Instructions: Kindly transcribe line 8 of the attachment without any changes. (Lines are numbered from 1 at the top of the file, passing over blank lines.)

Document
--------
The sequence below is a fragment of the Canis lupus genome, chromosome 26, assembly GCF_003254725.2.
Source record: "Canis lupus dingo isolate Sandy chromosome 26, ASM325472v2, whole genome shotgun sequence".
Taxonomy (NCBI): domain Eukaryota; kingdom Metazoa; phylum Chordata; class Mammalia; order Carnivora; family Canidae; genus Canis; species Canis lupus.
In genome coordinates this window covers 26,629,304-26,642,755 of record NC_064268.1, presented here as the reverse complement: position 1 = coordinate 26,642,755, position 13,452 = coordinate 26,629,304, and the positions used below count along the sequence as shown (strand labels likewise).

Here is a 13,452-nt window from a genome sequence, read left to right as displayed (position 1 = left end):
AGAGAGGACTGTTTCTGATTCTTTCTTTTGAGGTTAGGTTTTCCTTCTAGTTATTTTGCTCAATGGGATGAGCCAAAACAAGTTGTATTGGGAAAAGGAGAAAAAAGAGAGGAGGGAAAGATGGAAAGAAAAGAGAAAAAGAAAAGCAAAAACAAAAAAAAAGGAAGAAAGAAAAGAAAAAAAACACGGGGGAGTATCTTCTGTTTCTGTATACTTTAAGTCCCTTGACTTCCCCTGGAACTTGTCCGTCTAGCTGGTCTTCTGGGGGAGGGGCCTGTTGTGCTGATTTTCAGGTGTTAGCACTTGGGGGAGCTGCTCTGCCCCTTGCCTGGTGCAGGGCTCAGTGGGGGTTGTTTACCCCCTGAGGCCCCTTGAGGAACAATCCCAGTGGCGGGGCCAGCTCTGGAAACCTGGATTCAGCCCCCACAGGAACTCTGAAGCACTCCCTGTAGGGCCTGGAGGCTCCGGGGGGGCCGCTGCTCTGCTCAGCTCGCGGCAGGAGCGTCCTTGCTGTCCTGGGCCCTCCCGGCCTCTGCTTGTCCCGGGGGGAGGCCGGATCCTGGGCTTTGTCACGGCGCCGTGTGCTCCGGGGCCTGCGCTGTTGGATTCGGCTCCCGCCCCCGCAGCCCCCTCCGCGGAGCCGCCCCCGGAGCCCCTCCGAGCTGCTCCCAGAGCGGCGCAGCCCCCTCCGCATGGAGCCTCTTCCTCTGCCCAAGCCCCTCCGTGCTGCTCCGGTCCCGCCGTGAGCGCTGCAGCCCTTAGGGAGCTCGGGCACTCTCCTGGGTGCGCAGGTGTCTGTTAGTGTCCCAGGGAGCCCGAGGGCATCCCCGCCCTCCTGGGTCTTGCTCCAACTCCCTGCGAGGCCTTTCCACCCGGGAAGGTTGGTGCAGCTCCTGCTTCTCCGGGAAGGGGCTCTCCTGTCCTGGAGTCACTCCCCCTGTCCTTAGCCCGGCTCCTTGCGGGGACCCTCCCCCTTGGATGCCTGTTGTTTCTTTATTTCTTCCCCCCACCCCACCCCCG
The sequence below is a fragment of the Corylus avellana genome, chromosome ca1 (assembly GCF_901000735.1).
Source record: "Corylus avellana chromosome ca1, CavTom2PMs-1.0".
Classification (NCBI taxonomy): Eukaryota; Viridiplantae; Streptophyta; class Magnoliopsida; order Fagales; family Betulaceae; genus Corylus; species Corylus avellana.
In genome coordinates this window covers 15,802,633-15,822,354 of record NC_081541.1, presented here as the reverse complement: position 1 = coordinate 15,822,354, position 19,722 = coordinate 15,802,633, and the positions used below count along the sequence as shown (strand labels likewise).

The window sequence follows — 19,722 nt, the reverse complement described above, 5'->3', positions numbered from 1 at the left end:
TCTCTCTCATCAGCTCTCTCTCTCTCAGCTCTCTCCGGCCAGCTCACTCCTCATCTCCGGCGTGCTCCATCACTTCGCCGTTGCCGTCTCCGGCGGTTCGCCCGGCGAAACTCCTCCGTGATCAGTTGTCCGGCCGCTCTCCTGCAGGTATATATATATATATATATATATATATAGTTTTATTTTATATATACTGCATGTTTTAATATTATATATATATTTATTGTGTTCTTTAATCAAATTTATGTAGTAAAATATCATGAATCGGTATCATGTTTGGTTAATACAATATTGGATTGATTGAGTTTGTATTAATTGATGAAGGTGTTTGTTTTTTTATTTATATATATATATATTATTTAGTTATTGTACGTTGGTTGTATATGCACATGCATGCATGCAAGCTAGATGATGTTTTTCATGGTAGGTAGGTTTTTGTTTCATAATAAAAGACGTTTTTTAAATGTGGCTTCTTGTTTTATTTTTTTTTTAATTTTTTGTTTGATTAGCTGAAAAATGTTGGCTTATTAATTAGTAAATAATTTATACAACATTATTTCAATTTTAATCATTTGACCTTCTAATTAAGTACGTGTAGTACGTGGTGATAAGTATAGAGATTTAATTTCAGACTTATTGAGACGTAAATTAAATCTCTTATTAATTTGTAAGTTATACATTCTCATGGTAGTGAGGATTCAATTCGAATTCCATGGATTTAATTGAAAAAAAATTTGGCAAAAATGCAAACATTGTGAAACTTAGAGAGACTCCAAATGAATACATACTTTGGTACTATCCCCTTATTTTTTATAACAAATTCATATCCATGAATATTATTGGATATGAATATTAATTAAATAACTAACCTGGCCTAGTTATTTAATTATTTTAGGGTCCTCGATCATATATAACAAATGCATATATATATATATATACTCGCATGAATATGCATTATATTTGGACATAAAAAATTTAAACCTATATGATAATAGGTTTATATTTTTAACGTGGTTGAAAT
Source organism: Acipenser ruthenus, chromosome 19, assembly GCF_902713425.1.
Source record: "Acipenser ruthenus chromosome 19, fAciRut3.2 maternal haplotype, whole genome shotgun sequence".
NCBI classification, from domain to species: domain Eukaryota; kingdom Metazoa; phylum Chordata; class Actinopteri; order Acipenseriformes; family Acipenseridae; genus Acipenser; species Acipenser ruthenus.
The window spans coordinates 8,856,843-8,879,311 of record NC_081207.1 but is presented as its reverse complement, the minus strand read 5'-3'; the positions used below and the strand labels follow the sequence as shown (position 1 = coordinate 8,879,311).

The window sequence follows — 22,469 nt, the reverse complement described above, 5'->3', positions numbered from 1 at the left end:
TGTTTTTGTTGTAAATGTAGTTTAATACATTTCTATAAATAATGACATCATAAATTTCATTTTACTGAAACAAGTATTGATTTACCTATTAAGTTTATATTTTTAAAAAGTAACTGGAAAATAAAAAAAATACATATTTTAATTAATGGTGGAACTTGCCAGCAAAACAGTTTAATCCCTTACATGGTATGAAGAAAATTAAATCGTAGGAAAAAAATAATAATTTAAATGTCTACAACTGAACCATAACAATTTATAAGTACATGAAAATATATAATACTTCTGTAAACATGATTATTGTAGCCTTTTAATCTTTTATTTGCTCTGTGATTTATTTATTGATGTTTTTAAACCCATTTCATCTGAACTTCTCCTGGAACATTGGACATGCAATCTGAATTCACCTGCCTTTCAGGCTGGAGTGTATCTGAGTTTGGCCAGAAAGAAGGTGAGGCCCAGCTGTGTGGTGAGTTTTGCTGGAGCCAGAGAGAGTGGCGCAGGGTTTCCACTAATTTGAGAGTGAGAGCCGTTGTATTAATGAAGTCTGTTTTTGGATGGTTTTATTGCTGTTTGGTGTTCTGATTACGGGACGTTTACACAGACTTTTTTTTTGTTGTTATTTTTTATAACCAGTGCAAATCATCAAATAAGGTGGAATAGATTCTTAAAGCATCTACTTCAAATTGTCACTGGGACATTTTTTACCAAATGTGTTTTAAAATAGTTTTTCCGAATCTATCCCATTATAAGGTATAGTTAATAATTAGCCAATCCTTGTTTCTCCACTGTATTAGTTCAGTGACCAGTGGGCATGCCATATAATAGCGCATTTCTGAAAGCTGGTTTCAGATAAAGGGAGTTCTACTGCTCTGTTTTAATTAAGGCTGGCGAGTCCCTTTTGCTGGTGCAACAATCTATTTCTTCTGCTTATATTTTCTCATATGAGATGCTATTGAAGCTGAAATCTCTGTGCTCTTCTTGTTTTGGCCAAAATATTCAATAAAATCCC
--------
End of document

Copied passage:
Source record: "Corylus avellana chromosome ca1, CavTom2PMs-1.0".